I'm not an accountant, so there may be some complications I'm glossing over but I've been handling our corporate taxes for the last ten years and for one of our related companies which was an LLC and converted to a c-corp in order to take investments. But @Dana's original answer is correct in that you will need to be a C-corp to take an investment. 99% of venture capital will require that you convert, and the conversion is relatively painless.

answered Jan 17 '11 at 19:20
Michael Pryor
2,250 points
  • "For example, if you have a C-corp, you need to pay out all of the profits of the corporation at the end of the year or else you will have to pay corporate taxes on that profit." - What do you mean by "pay out all the profits"? – Henry The Hengineer 13 years ago
  • @NeoTycoon Let's say you look at your P&L sheet and it shows you had a profit of 1 million. If you write a bonus check of 1 million to your employees (or to yourself) then you can make the company have a profit of $0 so you owe no tax and that money doesn't get double taxed. But then your bank account is at $0 and its hard to pay your expenses. This is the problem at the end of the fiscal year for C-corps. – Michael Pryor 13 years ago
  • Michael, it's the same issue with an LLC (pass through taxation). Let's take your case where you have 1mm in profit on your books. In an LLC, that is passed on to you as basically unreceived distributions on your personal taxes, and you're responsible for your 25%+ tax, even though you've not received the money -- which is exactly what we're getting hit with [although not 1mm in profit :)] – Sean 13 years ago
  • @Sean It's not the same issue. The LLC is much preferable because you can write a distribution check which debits from the capital account and has no tax implications for you to pay the taxes. For example, let's say your LLC makes 1mm in profit. You can write that whole 1mm profit out as a check to yourself without paying income tax. It's just a distribution. Or you could write a check to yourself for just enough to pay the taxes. In a C-corp, you'd have to write a paycheck to yourself in order to get rid of the profit. That's not the case in the LLC since the LLC's "profit" is just yours – Michael Pryor 13 years ago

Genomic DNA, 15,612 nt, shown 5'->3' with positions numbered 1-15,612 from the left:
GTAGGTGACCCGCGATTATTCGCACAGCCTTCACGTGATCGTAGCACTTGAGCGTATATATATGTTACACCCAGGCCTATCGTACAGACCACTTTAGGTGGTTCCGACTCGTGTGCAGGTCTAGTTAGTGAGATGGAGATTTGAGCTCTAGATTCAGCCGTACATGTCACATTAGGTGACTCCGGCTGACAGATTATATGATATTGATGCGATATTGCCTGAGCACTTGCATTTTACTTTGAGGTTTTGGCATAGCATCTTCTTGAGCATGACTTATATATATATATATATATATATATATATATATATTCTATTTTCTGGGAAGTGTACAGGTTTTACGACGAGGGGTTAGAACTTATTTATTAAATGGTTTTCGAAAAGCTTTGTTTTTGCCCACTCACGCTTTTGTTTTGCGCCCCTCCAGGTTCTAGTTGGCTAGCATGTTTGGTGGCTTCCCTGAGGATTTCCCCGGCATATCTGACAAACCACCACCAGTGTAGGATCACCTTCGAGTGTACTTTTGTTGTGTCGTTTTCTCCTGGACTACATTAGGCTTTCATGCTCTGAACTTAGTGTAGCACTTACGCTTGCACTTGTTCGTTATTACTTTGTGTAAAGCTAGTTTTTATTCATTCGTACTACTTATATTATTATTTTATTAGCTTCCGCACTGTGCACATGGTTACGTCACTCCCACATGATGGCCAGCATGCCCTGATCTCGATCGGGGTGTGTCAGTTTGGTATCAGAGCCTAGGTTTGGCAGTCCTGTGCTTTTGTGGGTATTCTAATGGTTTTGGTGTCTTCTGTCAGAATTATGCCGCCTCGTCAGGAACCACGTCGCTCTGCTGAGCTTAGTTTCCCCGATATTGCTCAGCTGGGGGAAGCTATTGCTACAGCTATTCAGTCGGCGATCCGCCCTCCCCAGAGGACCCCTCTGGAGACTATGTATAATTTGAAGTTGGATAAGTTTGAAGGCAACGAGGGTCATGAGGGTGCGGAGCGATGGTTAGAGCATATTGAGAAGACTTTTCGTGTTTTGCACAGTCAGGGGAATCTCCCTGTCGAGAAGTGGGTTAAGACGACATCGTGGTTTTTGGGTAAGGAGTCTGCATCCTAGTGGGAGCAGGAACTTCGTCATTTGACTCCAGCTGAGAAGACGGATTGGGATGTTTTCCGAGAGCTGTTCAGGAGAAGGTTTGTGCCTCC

• I said the exact same thing you said... but I'll say it again. If I take a $300k distribution (or my capital account is credited 300k), then I must pay taxes on that 300k. OUCH. Sure I don't have to drain the account, but I'm paying 30% on that. And I can't *really* use that to pay payroll and the like as that's my money. This strategy puts you at a large personal risk since if the business goes under you've paid tax on money you'll never see... – Sean 13 years ago


If you will be seeking investment from sophisticated investors, your company will need to be a corporation rather than an LLC, and the corporation will need to own all of the relevant assets (customer contracts, intellectual property, etc.).

You did not disclose the state in which your LLC was formed but, as a general proposition, conversion from LLC to corporation is a straightforward legal process. The major potential gotcha is a tax hit - your accountant can advise whether this would be a problem in your situation.

Disclaimer: This answer does not establish an attorney-client relationship.

answered Jan 17 '11 at 10:34
Dana Shultz
6,015 points